Michelangelo, Mother Teresa and Miracles

Last week in New Jersey some of the faithful flocked to see something strange and wonderful–the image of Our Lady of Guadalupe in a tree trunk. The story is reported here. Then there was the face of Mother Teresa in a bun in Tennessee. You can see that here along with an image of Jesus on a piece of toast, and here is an image of Jesus that appeared in a frying pan in England.

I like this stuff. I find it encouraging that the human race is still so sweet and gullible and so capable of seeing things that don’t really exist. Rather than the cynic who see through everything, I’d like to be like the believer who see into everything. Of course facts matter, and frauds should be exposed, but on the other hand, anything which turns the facts upside down and make people look at reality twice and perhaps for once start to think that reality is rubbery and the cosmos is unpredictable and the whole of everything might be an open system rather than a closed one–I like that. It makes me smile and feel poetical and piratical and subversive and submissive both at the same time.

One of the reasons I am so down on atheism is because it is so dull. The atheists seem so burdened down with facts and arguments. Indeed facts are important, but they’re not much fun are they? I mean, they’re so completely utilitarian and unimaginative. “Yeh, well, show me! Prove it! Where’s your evidence?” Yawn. Where’s the fun in that? Now seeing Mother Teresa in a cinnamon bun, Mary in a tree trunk and Jesus on a piece of toast or a fry pan. That’s interesting. A plaster statue that weeps blood? Fascinating. A saint who has been dead for three hundred years, but whose body is fresh as a daisy?  I’m interested. Two cars going for a head on collision and they de-materialize? Bewildering but fun. A woman who sees angels and a man who prays for dead people? Curious. A mysterious linen shroud with a scorched image that no one can explain (except for people who believe it is a photograph of the resurrection) Intriguing.

So I was therefore delighted to find that there are some atheists who also “see things” and believe in stuff that isn’t there. Check out this fascinating article in which some folks see pictures of human brains hidden in Michelangelo’s famous Sistine Chapel. This is secret coded evidence of his being a secret atheist don’t you know? Can’t you see it? Now we’re getting somewhere. I wonder if atheists have ever come up with any other outlandish beliefs, amazing conspiratorial connections or any other examples of vivid imaginations gone wild? Oh yes, the idea that giraffes grew long necks so they could eat the leaves off the tops of trees, or that the Catholic Church officially killed millions of people in the Spanish Inquisition! Then there’s the idea that the Pope is a Nazi who wears ruby slippers and is responsible for the AIDS epidemic, the genocide in Rwanda, subjugation of women, the institution of slavery and just about every bad and nasty thing you can think of.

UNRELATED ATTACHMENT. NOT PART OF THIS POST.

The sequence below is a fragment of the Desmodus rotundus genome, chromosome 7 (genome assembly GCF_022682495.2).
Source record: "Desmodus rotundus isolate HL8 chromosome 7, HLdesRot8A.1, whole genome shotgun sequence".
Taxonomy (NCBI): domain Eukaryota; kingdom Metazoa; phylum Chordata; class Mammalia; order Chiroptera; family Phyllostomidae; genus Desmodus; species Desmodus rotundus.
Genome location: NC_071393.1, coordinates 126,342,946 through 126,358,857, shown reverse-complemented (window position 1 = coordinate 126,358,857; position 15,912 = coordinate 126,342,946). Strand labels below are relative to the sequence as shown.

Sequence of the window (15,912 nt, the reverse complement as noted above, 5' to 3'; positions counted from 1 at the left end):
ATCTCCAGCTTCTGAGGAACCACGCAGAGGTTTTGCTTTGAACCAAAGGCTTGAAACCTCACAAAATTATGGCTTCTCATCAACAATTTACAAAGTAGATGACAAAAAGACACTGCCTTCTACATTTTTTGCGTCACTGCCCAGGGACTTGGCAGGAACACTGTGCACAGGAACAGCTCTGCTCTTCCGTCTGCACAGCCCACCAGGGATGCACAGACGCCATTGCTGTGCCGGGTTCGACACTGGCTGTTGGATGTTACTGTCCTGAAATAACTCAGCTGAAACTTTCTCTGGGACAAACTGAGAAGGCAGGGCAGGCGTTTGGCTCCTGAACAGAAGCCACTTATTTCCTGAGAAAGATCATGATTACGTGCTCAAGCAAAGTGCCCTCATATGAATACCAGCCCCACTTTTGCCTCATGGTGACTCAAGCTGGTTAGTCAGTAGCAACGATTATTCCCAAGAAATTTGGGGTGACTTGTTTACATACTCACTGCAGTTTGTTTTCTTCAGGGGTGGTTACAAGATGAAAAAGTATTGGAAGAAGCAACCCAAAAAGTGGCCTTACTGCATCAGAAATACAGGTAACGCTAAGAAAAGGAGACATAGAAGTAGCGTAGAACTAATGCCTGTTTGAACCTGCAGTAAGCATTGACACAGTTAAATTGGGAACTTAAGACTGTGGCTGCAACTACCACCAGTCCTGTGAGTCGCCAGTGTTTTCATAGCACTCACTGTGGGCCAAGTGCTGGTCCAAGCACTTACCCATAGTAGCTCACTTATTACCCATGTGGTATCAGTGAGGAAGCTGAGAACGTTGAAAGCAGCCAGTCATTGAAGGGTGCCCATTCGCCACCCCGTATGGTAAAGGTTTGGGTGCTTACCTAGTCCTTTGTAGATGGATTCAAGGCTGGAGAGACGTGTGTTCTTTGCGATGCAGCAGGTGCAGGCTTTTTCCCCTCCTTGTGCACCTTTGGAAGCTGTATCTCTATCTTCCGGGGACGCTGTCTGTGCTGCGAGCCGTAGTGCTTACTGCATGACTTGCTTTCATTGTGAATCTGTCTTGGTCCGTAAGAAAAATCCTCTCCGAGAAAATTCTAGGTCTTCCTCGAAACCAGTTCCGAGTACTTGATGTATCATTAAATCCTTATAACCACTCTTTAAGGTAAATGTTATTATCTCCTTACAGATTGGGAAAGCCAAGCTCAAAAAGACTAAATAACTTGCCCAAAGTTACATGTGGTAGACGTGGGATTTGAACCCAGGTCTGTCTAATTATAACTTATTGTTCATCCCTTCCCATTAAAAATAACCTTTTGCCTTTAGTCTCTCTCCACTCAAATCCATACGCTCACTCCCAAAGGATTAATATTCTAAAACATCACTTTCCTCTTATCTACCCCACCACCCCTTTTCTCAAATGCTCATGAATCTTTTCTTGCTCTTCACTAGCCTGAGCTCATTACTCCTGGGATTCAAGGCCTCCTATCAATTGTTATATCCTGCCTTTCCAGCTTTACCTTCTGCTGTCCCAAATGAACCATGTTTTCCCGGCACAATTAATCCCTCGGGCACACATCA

I’m entertained by cranky theories, funny miracle stories, amazing conspiracy theories and far out stuff, and I thought the atheists were rather dull in this respect, but when I stood things on their head I realized they’re just as entertaining as we are.  You just have to see it from the other side.

  • abb3w

    ….so, you don’t see the resemblance, although trained anatomists do? Did I miss some medical education in your background? Weren’t you complaining about those “not knowledgable about a particular subject” making “wild, groundless assertions”?

    Or are you merely arguing about the subsequent inferences as to Michelangelo’s intentions? That certainly seems more debatable as to whether or not it falls in the “stuff that isn’t there” category. The ambiguity as to which, however, makes it seem more likely that you’re preaching to the choir.

    That said, yes, some atheists have come up with some remarkably silly notions. However, the subjugation (or more generally, subordination) of women seem a particularly poor example, as that has more association with religion than irreligion in the West of late. When did you last re-read the first letter of Timothy? Or Inter Insigniores?

  • diane wyder

    what can I say but: I love you Fsther! and I am grateful for you and I thank you for all the countless times you have inspired me and have been part of my transformative, daily conversion story. I do pray for you and every priest, evangelizer, man or woman who spreads the Good News of our Crucified and Risen Lord. Yeah, my heart is pretty much full and overflowing right now. THANKS! God bless you, Sincerely, diane wyder…and thank you for alerting me to the Get Serious book of Father Farafaglia! I bought 5 copies.